Serious Violence

Part of the debate – in the House of Commons at 4:28 pm on 15th May 2019.

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Photo of Yvette Cooper Yvette Cooper Chair, Home Affairs Committee 4:28 pm, 15th May 2019

It is a pleasure to follow Douglas Ross, a fellow member of the Home Affairs Committee. I apologise to the House that he and I will probably have to leave shortly, as we have an evidence session with young people this afternoon. He rightly says that we should do more to make sure young people’s voices are heard, not just in our Committee but in all Committee inquiries and in all the work we do across the House.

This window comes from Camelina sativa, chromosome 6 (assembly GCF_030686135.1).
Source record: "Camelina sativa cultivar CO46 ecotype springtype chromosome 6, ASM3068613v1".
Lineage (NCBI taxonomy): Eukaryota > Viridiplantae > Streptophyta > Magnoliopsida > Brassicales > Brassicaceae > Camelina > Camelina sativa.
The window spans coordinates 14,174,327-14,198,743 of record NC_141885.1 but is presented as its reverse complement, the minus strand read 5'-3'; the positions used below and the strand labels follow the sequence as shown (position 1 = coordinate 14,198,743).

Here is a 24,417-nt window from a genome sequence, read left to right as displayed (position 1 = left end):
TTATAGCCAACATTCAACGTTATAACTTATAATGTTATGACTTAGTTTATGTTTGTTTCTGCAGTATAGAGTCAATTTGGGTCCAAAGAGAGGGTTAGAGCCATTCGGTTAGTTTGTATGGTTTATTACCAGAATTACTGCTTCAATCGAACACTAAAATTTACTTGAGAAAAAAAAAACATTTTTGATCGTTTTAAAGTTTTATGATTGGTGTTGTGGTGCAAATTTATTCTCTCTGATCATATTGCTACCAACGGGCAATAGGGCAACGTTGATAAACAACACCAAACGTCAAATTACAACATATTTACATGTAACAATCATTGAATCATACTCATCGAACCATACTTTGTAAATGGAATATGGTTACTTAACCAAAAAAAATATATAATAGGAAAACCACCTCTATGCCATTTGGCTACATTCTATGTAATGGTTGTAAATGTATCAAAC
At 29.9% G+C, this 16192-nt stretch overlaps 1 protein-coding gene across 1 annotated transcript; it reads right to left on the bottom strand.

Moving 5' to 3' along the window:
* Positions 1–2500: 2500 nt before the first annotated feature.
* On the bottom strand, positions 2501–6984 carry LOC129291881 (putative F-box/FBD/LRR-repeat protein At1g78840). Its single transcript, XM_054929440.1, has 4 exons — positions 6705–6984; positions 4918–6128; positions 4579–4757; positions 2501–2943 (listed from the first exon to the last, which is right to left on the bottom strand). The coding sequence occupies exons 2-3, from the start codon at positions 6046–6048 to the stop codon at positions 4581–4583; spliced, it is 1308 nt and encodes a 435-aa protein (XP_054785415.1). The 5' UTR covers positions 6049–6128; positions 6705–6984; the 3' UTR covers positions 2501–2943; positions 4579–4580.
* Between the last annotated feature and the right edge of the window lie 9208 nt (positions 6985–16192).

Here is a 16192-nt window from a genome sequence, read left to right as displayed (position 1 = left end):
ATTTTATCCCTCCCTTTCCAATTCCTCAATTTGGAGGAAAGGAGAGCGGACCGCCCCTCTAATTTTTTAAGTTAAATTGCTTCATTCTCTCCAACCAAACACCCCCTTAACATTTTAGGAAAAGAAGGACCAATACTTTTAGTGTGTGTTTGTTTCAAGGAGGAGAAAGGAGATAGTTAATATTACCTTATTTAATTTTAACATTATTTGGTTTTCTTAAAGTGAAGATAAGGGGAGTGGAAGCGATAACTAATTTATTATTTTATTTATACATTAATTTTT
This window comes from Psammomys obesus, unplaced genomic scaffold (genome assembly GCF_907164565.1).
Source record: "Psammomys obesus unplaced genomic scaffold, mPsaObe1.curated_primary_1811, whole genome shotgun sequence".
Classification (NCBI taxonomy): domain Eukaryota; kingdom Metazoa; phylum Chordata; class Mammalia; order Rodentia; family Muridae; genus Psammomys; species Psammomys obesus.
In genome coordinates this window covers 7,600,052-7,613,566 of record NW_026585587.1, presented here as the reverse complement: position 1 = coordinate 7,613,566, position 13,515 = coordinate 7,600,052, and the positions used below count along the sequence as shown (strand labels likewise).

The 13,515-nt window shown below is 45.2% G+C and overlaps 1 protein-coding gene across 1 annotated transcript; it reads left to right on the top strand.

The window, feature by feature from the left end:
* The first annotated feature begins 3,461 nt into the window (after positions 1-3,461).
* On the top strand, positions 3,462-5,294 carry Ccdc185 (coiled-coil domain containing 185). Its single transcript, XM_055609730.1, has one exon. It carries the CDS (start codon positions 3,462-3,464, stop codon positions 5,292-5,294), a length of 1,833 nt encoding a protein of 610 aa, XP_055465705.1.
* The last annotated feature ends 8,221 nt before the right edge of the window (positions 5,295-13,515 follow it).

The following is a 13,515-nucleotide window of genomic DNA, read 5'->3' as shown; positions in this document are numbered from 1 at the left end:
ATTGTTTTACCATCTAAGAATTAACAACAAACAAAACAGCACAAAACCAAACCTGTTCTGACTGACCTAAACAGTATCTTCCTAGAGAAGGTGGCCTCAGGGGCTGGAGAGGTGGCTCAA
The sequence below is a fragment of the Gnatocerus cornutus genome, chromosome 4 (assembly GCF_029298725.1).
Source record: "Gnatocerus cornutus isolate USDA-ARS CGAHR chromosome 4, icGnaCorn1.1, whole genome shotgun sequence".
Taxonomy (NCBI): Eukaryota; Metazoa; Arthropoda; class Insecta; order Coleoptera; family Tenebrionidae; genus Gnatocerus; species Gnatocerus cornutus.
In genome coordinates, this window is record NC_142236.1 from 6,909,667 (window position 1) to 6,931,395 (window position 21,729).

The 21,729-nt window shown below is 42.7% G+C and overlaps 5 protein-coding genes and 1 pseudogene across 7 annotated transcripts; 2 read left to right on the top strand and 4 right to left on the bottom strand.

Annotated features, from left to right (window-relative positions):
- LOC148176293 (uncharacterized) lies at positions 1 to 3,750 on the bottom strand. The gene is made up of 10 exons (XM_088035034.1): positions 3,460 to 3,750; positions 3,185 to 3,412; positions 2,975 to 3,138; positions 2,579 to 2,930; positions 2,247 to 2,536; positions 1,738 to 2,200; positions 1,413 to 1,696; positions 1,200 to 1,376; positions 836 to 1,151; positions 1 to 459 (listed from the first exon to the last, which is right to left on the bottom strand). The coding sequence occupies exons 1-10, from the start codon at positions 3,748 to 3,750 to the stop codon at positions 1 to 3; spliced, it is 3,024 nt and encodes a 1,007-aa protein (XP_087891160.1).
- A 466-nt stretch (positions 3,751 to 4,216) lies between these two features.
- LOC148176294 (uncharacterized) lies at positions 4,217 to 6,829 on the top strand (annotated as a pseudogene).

This is a deeply serious issue. Lives are being lost and families devastated. Too often, parents end up fearful and children at risk. In West Yorkshire, knife crime has doubled since 2010. It has gone up by 20% in the past year alone. Across the country, we see a similar picture. It is not just in our biggest cities but in our towns, often spread by county lines. The most disturbing figures are those showing that since 2012 the number of children and young people under 16 admitted to hospital for knife wounds has doubled. One of the NHS consultants we heard from said that the peak time was between 4 and 6 in the afternoon—after school, when children have just finished a French, history or maths lesson and should just be going home, but find themselves caught up in violence instead, and do not make it home.